The UAE Space Agency has signed an agreement to be part of the Artemis Accords, an international treaty by US space agency Nasa that outlines responsible and peaceful space exploration.
Created earlier this year, the Accords set international standards of how the Moon should be explored and lists guidelines on activities such as mining on the Moon, releasing scientific data publicly, transparency with the public on policies and providing emergency assistance.
Nasa is moving forward with plans to establish a human base on the Moon and a lunar-orbiting space station through the Artemis programme.
The ultimate goal is to use the Moon as a base to send astronauts to Mars.
“Artemis will be the broadest and most diverse international human space exploration programme in history, and the Artemis Accords are the vehicle that will establish this singular global coalition,” Jim Bridenstine, Nasa administrator said.
“With today’s signing, we are uniting with our partners to explore the Moon and are establishing vital principles that will create a safe, peaceful, and prosperous future in space for all of humanity to enjoy.”
Other countries that have signed the Accords are Australia, Canada, Italy, Japan, Luxembourg and the United Kingdom.
The pact will create opportunities for collaboration between agencies who also plan to reach the Moon.
The UAE is to launch a small rover to the near side of the Moon by 2024. Nasa will also launch a lunar mission, Artemis 1, in the same year, a crewed lunar fly-by in 2023 and send the first woman and next man on the surface by 2024.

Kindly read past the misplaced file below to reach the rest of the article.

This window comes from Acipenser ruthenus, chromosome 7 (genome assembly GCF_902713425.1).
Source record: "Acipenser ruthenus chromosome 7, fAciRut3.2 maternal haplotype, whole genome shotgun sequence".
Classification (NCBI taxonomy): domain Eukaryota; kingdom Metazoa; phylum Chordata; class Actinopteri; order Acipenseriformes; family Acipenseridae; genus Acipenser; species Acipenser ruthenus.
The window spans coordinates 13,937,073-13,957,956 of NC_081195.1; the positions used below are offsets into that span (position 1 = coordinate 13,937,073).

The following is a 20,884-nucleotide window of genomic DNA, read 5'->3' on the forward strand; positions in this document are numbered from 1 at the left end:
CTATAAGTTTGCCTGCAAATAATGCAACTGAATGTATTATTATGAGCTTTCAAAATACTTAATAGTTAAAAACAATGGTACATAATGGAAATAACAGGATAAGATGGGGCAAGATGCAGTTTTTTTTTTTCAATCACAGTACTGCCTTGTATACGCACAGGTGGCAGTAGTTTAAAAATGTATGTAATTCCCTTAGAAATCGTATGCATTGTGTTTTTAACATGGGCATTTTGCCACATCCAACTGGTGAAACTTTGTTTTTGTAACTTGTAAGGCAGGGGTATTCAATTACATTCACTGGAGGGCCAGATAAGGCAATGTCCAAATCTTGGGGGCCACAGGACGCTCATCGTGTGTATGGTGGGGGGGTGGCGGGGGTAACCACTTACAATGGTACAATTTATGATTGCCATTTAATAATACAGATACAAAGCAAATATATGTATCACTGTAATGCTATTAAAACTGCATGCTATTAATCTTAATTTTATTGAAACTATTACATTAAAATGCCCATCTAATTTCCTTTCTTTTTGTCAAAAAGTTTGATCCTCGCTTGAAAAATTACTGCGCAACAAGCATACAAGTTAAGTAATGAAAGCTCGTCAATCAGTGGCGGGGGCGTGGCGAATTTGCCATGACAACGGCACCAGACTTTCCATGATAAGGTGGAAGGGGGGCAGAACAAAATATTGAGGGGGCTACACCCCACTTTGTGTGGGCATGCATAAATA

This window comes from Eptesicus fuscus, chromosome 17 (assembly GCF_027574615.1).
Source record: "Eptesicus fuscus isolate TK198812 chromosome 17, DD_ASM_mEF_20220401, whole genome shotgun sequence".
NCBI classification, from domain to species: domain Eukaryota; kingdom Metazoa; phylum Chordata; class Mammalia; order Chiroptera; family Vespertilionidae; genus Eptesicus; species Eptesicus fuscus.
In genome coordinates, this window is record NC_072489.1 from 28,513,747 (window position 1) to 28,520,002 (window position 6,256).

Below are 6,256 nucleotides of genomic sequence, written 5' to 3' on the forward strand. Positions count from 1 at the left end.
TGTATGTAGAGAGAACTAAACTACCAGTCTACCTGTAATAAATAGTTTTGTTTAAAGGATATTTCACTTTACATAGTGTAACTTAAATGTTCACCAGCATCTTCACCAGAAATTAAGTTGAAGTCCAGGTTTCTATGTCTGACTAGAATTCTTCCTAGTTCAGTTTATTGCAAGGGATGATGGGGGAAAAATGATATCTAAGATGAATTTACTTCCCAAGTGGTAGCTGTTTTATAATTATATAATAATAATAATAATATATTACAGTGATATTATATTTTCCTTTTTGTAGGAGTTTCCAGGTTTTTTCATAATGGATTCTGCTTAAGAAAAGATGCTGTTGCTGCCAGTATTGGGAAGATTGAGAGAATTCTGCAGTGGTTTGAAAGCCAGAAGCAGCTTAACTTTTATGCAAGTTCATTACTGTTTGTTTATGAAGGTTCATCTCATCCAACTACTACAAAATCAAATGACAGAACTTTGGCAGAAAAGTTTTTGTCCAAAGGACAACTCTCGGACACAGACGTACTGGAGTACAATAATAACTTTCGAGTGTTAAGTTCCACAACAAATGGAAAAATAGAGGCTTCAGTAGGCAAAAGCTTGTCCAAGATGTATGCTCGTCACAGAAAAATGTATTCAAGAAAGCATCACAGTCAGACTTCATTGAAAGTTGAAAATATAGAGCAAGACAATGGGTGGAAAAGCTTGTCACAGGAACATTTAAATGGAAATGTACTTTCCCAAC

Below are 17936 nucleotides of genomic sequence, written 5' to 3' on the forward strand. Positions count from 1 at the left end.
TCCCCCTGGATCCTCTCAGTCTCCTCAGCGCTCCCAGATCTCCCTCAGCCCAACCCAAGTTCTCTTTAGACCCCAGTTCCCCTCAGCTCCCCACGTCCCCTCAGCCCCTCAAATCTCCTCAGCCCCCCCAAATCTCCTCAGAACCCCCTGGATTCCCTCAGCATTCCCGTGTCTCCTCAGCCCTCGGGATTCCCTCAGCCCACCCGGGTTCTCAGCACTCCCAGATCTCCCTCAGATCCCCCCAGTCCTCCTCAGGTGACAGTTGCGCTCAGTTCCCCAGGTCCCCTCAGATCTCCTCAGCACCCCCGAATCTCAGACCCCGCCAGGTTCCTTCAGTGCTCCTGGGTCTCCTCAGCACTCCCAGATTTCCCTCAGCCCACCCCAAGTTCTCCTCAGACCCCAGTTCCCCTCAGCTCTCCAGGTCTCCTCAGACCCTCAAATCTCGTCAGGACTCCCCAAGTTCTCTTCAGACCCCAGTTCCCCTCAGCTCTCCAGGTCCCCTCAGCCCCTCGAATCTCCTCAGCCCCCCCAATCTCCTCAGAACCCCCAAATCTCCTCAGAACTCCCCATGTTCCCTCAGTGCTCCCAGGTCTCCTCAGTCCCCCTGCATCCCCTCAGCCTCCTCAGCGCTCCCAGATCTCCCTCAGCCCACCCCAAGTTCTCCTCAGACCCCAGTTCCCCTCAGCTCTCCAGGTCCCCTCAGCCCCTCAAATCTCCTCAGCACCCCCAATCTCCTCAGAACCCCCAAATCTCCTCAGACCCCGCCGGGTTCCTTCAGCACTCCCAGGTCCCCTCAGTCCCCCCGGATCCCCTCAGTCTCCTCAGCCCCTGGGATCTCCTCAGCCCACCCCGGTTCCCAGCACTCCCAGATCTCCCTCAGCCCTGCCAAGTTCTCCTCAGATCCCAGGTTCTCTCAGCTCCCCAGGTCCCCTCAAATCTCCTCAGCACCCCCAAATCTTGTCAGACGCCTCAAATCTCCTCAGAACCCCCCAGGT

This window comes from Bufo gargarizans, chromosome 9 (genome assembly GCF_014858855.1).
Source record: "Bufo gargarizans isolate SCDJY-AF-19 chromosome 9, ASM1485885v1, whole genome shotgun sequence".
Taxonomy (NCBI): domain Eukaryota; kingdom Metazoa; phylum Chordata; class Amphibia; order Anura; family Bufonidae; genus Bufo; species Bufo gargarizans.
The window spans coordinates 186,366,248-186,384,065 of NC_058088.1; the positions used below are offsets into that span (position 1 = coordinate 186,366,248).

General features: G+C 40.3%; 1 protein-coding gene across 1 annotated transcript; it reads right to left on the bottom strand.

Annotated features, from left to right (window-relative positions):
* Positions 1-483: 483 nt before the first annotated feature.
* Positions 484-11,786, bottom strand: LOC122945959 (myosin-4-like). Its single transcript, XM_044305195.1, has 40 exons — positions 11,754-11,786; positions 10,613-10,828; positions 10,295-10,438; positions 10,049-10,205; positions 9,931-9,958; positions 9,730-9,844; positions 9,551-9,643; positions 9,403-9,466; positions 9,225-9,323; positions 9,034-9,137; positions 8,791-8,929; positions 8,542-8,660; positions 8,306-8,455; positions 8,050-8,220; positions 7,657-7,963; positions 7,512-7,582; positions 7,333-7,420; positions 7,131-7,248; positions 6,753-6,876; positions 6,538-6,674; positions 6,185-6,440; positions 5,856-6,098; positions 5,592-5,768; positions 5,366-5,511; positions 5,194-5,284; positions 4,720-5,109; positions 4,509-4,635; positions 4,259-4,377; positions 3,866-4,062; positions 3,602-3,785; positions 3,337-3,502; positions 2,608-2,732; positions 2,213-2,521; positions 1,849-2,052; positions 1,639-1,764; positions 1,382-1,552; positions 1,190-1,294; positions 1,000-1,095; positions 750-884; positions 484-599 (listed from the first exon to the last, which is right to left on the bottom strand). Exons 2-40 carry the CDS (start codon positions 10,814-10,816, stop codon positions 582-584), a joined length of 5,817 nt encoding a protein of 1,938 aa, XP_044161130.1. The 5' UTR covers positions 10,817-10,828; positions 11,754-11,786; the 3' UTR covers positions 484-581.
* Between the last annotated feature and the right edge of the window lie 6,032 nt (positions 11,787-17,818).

The Accords also list “safety zones” on the Moon, where mining and exploration will take place.
The Moon is said to be rich in metals like iron and titanium, which can be used to further develop outer-space technology.
UAE’s lunar mission aims to provide scientific and technological answers on how mobility on the surface can be improved and to find better astronaut suit materials.
“From agreeing on basic standards regarding the interoperability of systems through to underpinning important principles of safety and standards to guide operational excellence, the Accords help us to work together for the benefit of all,” said Sarah Al Amiri, UAE Minister of State for Advanced Technology and chairwoman of the UAE Space Agency.
“It is in this spirit that we welcome this initiative Nasa has taken to strengthen the broad principles of peaceful human collaboration and co-existence in space.”
While Nasa has received a lot of international support for its Artemis programme, the head of Russia’s space programme recently said the American space agency’s plans were “too US-centric” for Russia to participate.
Dmitry Rogozin, director-general of Roscosmos, also has not shown interest in becoming an Artemis Accords partner.
“The most important thing here would be to base this programme on the principles of international co-operation that we’ve all used [to fly the International Space Station]," Mr Rogozin said during a virtual press conference at the International Astronautical Congress on Monday.
“If we could get back to considering making these principles as the foundation of the programme, then Roscosmos could also consider its participation.”
However, he expressed in interest in using the docking gateway of Lunar Gateway – the lunar-orbiting space station Nasa is planning – in the future.
Mr Bridenstine said that Nasa and its international partners remained hopeful of working more closely with Russia.